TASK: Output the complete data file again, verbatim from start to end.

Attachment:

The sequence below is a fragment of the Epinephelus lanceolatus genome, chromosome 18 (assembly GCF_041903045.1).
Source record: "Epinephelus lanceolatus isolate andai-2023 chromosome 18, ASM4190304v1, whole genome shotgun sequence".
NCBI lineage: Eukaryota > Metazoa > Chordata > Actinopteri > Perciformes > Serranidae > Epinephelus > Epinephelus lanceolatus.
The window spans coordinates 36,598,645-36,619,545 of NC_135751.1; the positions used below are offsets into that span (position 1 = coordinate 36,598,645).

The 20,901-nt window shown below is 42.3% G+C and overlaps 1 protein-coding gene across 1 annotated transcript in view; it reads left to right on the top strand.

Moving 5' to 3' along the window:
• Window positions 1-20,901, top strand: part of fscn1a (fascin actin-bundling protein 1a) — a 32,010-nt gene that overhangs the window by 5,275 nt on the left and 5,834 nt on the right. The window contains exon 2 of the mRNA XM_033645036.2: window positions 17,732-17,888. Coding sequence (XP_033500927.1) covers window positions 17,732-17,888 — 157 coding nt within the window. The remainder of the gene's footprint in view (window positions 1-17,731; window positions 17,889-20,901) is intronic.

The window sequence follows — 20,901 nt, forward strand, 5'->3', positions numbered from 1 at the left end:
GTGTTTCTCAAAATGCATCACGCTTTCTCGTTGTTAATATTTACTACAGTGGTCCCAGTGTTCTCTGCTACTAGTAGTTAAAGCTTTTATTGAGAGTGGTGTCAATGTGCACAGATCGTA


The sequence below is a fragment of the Epinephelus lanceolatus genome, chromosome 18 (assembly GCF_041903045.1).
Source record: "Epinephelus lanceolatus isolate andai-2023 chromosome 18, ASM4190304v1, whole genome shotgun sequence".
NCBI lineage: Eukaryota > Metazoa > Chordata > Actinopteri > Perciformes > Serranidae > Epinephelus > Epinephelus lanceolatus.
The window spans coordinates 36,598,645-36,619,545 of NC_135751.1; the positions used below are offsets into that span (position 1 = coordinate 36,598,645).

The 20,901-nt window shown below is 42.3% G+C and overlaps 1 protein-coding gene across 1 annotated transcript in view; it reads left to right on the top strand.

Moving 5' to 3' along the window:
• Window positions 1-20,901, top strand: part of fscn1a (fascin actin-bundling protein 1a) — a 32,010-nt gene that overhangs the window by 5,275 nt on the left and 5,834 nt on the right. The window contains exon 2 of the mRNA XM_033645036.2: window positions 17,732-17,888. Coding sequence (XP_033500927.1) covers window positions 17,732-17,888 — 157 coding nt within the window. The remainder of the gene's footprint in view (window positions 1-17,731; window positions 17,889-20,901) is intronic.

The window sequence follows — 20,901 nt, forward strand, 5'->3', positions numbered from 1 at the left end:
GTGTTTCTCAAAATGCATCACGCTTTCTCGTTGTTAATATTTACTACAGTGGTCCCAGTGTTCTCTGCTACTAGTAGTTAAAGCTTTTATTGAGAGTGGTGTCAATGTGCACAGATCGTA